HOUSTON – Wal-Mart’s battle to overturn Texas laws that prohibit the multi-billion dollar company from selling liquor is moving forward – trial has been set for Sept. 2016, and the national mogul is not backing down in the state that houses over 500 stores, more than any state in the country.

“We are strong believer in free markets, competition, consumer choice and offering our customers low prices on the products they want and need," said Anne Hatfield, Walmart Spokesperson. "Customers are telling us they want added convenience and choice when shopping for adult beverages." 

On Sept. 8, U.S. District Judge Robert Pitman signed the scheduling order, after denying the Texas Alcoholic Beverage Commission’s (TABC) motion to dismiss Walmart’s claim that the liquor ban violates the Constitution.

In the lawsuit, Walmart repeatedly calls the liquor laws that it seeks to overturn “irrational.” Currently, the laws set forth by the TABC prohibit publicly held companies from selling liquor, with an exemption for publicly owned hotels. Private companies can only hold five liquor permits; however, a loophole exists that allows family members to open independent stores and then transfer them to a single private entity.

Walmart claims that these laws discriminate against certain publicly traded companies, and are “irrational” because they allow for publicly traded hotels to sell liquor but prohibit others, and give private companies a loophole. Walmart says that the liquor laws violate the Equal Protection Clause, Commerce Clause, and Comity Clause of the U.S. Constitution.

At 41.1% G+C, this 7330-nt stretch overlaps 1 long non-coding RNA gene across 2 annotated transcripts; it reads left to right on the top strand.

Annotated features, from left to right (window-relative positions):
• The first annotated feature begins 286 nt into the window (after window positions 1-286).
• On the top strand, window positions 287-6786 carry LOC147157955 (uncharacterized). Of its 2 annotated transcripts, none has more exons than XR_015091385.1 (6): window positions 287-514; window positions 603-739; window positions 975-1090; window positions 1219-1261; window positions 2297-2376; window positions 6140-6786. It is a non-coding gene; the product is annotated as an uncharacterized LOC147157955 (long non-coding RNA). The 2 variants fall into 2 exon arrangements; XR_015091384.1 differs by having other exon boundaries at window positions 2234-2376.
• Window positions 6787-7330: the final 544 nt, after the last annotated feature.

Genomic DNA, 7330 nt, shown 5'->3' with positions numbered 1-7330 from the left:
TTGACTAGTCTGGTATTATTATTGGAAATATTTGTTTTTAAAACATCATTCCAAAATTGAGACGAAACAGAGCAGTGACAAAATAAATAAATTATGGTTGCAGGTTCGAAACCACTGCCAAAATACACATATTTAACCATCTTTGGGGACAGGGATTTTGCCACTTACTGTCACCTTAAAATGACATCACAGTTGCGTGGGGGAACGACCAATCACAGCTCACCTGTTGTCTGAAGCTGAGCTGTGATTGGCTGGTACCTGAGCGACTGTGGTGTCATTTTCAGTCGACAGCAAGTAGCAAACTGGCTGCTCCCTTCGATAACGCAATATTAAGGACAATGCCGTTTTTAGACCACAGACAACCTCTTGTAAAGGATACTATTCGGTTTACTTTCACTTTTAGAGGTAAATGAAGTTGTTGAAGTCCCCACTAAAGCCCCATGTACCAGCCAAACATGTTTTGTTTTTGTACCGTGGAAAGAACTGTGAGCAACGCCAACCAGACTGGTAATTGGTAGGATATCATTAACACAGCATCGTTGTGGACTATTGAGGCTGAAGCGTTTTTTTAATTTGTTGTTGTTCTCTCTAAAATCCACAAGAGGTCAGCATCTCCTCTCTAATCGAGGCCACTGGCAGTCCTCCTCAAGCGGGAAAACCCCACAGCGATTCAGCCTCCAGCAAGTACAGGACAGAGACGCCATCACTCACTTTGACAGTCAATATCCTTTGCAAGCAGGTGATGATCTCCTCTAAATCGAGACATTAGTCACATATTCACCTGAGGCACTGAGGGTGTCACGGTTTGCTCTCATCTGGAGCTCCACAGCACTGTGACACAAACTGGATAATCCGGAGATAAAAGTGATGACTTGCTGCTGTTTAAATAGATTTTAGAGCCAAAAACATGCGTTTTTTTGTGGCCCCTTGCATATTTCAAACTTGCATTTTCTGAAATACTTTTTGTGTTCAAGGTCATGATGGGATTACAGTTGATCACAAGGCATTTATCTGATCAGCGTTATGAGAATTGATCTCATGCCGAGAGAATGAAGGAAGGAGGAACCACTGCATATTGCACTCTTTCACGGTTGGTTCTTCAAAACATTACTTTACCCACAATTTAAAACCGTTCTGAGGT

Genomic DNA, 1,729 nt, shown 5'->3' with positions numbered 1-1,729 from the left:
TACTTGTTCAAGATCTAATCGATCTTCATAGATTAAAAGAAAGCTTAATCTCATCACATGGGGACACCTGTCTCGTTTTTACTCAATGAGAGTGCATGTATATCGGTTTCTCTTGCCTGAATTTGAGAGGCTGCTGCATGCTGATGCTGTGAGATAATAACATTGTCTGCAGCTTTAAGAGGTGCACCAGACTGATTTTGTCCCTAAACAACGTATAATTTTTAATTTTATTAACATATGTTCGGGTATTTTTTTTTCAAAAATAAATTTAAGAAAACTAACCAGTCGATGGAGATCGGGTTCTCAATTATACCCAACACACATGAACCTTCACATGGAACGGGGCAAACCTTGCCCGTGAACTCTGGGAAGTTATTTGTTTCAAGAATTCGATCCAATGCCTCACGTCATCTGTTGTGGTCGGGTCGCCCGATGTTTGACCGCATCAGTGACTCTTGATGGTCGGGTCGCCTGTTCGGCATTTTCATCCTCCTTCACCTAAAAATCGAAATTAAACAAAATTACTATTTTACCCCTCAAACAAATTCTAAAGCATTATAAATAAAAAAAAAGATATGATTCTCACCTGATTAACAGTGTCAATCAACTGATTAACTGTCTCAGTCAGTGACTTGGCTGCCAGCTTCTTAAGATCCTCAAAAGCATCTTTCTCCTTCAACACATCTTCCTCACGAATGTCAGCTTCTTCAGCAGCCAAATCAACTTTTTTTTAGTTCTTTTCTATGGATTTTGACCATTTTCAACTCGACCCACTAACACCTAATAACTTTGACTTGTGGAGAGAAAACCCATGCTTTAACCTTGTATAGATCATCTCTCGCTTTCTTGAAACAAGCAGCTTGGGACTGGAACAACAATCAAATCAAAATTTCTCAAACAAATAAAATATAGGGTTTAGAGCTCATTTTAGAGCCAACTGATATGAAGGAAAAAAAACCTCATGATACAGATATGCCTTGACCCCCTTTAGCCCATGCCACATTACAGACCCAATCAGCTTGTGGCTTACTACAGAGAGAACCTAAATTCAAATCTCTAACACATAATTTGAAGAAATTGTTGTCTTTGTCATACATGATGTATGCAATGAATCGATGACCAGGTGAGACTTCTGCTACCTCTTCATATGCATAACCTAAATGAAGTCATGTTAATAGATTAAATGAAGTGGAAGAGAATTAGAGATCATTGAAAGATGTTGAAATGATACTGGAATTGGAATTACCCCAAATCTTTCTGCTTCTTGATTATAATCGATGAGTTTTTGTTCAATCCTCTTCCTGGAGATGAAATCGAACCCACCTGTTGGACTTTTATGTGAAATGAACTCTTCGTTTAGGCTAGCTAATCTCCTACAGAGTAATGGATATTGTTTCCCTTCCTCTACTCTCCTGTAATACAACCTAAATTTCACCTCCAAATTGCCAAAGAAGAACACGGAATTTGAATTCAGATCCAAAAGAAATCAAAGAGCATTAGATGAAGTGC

“If the courts agree the current law is unconstitutional, Walmart will then be allowed to compete on an even playing field as the package stores in Texas,” said Hatfield.

The TABC argues that it has the authority to restrict the sale of alcohol in order to promote temperance, and that its existing liquor laws encourage local family businesses. Walmart’s opponents fear that allowing the public company to sell liquor will harm “mom and pop” shops, and extend the corporation’s monopoly.

However, Hatfield said that it is time to “modernize the laws in response to customer demand.”

“We can offer our customers an assortment of beer, wine, and spirits as part of a convenient and comfortable one-stop shopping experience. More importantly, we can provide those products in a responsible manner,” said Hatfield

If the liquor law is overturned, Walmart plans to build stand-alone liquor stores separate from but adjacent to entrances for the sale of spirits, and is allowed to sell liquor in 25 other states.

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